Finally, the committee had an update on Dollar Store General and the code compliance issue by Mike Johnson, of the county’ department of Planning and Development Services. After reviewing grading and building permits, the county opened a code compliance case, forcing the construction company to remove open storage and materials on site.
A concern raised by the Revitalization committee; the issue was resolved with the case closed in July. Johnson further reported that the big box giant is a few months away from pulling building permits, which gave rise to the question of whether Borrego Springs can change zoning to prevent big box stores from building in the future through the General Plan zoning amendments?
Supervisor Desmond cited other accomplishments of the County-Borrego committee endeavor in addition to those covered in the recent meeting. These are: linking Borrego and Julian into one Dark Sky protection zone. Identifying lists of abandoned wells, and their status, another project of the Borrego Environment sub-committee, that was challenged in its work by prohibitions on entering private land. At the Supervisor’s direction, county staff talked to landlords, providing for entrance into private properties.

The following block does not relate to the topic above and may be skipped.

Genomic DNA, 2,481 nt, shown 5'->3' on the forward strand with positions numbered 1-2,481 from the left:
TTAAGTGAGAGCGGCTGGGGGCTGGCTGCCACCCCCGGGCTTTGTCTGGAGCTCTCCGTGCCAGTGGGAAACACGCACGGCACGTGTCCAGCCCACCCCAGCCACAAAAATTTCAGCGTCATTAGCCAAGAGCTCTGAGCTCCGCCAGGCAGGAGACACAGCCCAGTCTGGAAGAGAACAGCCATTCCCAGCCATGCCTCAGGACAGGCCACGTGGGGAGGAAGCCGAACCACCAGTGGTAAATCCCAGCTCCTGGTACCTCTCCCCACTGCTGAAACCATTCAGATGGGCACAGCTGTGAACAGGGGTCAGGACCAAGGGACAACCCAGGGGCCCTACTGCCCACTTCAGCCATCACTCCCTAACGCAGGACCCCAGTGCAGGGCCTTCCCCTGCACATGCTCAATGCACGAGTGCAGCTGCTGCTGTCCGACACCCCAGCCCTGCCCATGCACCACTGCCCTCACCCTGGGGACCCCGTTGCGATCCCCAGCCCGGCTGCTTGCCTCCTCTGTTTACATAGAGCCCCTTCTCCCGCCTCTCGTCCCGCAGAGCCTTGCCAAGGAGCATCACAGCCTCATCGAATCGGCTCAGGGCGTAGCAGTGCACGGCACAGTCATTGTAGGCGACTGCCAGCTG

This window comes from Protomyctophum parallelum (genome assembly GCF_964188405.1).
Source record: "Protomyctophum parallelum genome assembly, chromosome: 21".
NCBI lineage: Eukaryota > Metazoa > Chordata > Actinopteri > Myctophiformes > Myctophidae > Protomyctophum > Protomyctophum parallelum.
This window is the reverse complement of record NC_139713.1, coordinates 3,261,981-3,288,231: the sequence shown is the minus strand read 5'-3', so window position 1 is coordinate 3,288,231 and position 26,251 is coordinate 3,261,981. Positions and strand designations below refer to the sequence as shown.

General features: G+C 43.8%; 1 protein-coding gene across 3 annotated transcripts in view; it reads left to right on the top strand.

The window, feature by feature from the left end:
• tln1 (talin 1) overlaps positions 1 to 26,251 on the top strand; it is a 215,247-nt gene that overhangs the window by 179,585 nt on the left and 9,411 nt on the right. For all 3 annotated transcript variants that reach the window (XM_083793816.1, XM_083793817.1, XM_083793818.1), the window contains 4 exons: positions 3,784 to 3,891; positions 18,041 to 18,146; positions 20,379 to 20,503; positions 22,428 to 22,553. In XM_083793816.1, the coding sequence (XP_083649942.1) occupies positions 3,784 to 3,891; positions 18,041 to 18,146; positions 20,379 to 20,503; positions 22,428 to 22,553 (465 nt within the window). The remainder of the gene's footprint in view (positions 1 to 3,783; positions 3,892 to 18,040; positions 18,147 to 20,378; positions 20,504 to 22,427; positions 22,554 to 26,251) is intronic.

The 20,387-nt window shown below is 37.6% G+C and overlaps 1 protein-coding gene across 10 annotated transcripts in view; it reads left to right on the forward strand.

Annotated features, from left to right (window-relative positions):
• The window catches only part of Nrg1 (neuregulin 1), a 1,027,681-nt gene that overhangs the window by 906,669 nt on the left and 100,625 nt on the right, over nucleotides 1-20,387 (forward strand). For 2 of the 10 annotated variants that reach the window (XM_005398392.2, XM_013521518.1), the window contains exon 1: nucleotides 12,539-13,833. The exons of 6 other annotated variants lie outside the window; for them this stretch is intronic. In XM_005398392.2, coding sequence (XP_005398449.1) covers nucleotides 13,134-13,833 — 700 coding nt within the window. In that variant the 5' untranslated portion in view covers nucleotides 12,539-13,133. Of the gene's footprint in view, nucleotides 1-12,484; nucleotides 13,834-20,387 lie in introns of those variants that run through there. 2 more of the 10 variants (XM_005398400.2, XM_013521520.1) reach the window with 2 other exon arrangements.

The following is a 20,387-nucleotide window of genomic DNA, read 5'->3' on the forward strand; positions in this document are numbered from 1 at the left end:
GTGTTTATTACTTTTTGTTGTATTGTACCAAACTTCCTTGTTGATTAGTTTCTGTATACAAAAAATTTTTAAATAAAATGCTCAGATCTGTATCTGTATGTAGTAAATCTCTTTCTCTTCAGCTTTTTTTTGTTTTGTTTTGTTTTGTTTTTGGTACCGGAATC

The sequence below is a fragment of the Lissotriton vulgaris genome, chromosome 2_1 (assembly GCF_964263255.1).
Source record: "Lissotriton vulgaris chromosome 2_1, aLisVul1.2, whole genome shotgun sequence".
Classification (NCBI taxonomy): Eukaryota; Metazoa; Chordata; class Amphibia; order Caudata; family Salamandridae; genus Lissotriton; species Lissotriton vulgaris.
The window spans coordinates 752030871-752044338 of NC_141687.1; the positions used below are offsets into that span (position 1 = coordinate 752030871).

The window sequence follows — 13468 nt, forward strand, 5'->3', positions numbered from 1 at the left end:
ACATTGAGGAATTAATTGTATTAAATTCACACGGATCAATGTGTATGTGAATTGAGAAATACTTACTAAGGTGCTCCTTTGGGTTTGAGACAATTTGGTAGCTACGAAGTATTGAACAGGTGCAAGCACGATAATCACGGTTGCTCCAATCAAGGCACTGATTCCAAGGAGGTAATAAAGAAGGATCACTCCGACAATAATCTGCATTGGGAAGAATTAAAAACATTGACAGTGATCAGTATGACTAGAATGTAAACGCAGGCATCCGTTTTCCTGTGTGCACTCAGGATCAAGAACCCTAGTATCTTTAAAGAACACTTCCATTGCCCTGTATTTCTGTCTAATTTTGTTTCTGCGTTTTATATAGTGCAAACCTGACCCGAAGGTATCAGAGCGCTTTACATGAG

“As an engineer, I have always been interested in how things work, and how to make them work better, which I think is needed when looking at large upcoming situations, like the one Borrego Springs is facing with its water situation,” stated Supervisor Desmond.
“I like being part of solutions, and making sure the county steps up. I particularly enjoy the feeling of having an opportunity to make the world – at least the world of Borrego Springs – a better place. I am, also, a firm believer that the definition and vision of a “better place” belongs with the community, not the government.
He added, “I believe the Revitalization Committee as a collective, cooperative effort between the county and the community makes this possible.”